Sports Report with Alejandra Beltran and guests Adele Stradling and Nicole Burke, UF Women’s soccer players.
Findlay High School Football vs St. Francis
A table of sports gurus Mac Williams, Brady Stabler, WLFC, and Andy Wolf, the Courier, join Olivia to talk about all things sports.
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UFTV Live Stream
By: Leah Palm
The debate surrounding equestrians as athletes is nothing new to those of who compete in the industry. For years, equestrians have been told that riding horses is not a sport, and for many reasons. Most commonly, the majority of people have come to know an athlete as a person who they can witness physically exerting force to win a game. Whether that means tackling the quarterback, running sprints for track, or blocking the point guard, most people define athletes as being both physically and mentally fit.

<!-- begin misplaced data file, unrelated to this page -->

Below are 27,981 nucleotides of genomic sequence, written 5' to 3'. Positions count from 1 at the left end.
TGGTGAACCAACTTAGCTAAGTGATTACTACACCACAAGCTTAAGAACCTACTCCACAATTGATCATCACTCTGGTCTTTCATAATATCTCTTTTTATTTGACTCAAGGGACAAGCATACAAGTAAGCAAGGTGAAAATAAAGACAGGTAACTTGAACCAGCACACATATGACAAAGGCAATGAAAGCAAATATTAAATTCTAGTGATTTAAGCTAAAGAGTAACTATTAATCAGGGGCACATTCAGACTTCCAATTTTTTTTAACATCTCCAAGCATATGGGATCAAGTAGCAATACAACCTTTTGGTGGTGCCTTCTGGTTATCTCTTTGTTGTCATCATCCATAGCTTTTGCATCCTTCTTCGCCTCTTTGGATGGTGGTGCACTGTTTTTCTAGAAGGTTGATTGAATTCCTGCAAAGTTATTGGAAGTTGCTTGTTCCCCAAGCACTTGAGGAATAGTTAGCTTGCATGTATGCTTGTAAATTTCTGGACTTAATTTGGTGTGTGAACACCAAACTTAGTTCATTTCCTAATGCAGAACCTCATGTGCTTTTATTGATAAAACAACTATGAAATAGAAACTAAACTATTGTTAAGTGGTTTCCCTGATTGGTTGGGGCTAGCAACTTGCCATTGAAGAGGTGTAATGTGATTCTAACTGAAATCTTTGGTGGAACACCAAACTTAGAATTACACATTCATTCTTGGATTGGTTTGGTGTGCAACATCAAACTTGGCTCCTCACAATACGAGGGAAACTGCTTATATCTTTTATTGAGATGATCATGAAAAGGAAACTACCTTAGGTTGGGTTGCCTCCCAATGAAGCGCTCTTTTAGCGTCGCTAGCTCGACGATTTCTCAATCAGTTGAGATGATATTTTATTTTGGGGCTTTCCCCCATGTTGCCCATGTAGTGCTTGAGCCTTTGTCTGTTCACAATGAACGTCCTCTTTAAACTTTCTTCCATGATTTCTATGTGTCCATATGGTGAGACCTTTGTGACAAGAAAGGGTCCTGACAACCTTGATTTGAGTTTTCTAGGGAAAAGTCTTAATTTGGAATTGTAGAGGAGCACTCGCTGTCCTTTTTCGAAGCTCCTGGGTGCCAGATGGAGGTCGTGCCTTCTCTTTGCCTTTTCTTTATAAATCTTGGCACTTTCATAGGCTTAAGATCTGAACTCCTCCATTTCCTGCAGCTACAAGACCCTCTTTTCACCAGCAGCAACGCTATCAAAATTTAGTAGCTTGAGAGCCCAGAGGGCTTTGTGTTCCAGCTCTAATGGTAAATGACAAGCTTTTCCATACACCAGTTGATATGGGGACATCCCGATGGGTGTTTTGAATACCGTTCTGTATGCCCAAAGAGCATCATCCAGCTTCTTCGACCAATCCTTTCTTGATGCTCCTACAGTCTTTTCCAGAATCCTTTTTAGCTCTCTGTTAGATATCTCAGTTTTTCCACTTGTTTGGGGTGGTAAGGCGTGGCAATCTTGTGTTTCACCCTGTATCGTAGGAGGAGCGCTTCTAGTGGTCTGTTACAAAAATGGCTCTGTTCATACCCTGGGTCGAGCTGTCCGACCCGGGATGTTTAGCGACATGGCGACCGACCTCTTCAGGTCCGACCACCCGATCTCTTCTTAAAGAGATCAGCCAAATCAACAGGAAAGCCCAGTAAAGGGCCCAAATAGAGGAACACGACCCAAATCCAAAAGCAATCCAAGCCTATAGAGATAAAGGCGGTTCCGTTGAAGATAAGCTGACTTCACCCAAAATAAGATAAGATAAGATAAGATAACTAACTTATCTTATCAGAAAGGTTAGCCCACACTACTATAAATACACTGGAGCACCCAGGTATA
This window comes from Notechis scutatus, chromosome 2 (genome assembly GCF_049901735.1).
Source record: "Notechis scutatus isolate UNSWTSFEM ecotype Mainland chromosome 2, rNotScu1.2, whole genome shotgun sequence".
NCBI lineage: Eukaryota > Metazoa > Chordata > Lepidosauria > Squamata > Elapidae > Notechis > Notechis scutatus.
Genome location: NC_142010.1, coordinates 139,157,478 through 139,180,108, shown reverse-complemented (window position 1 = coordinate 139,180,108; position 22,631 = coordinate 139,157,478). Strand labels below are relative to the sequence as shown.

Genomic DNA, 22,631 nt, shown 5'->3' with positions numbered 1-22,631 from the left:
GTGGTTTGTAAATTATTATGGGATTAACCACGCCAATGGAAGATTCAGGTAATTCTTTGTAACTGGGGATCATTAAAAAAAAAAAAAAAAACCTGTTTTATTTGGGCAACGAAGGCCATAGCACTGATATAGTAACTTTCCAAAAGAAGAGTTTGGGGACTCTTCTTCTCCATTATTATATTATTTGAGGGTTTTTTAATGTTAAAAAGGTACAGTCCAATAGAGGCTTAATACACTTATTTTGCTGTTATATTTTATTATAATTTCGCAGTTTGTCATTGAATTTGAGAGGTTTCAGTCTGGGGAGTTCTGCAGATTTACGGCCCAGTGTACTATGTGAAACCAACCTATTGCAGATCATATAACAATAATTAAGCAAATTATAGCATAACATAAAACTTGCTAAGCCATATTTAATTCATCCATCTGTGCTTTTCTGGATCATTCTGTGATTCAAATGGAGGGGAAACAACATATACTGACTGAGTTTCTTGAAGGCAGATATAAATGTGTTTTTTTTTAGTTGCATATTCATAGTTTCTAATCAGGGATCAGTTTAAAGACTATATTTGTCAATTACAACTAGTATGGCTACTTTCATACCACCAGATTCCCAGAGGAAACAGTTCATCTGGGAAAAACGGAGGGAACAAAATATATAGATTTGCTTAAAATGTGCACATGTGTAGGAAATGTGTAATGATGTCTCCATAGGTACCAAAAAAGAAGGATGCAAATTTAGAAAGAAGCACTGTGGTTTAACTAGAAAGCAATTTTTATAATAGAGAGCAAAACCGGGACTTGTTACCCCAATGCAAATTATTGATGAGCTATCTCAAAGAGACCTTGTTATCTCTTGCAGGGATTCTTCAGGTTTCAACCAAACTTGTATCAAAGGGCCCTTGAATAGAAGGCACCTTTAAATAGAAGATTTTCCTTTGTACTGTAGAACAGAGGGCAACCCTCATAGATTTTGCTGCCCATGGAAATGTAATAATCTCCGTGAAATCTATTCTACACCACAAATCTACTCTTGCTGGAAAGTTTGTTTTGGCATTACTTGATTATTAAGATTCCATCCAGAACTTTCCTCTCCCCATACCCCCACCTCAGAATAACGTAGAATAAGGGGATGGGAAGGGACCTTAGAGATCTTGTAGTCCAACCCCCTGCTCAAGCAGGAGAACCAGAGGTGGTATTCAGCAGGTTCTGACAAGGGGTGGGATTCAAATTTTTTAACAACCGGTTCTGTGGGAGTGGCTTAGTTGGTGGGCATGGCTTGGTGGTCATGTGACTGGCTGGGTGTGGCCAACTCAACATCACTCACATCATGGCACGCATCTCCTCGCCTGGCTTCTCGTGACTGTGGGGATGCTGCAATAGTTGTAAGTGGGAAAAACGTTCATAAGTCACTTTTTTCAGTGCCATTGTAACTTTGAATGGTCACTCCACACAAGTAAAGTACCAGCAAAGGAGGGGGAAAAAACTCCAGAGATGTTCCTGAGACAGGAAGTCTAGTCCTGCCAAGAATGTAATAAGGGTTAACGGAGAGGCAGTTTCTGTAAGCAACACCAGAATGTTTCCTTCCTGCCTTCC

University of Findlay Equestrian Senior Brandon Morin says his idea of an athlete is someone who needs skill to complete whatever event it is that they are competing in. Morin was awarded a National Championship title at the 2017 Intercollegiate Horse Show Association (IHSA) finals and is beyond familiar with the athletic skill required to ride and compete.
“You need to have skill, you need to have athletic ability, you have to have that demeanor that you’re going to do well, and you have to be able to deal with stress,” said Morin. “If you’re competing for points for a team or competing for a national title that would be considered an athlete and it takes all of those things mashed together.”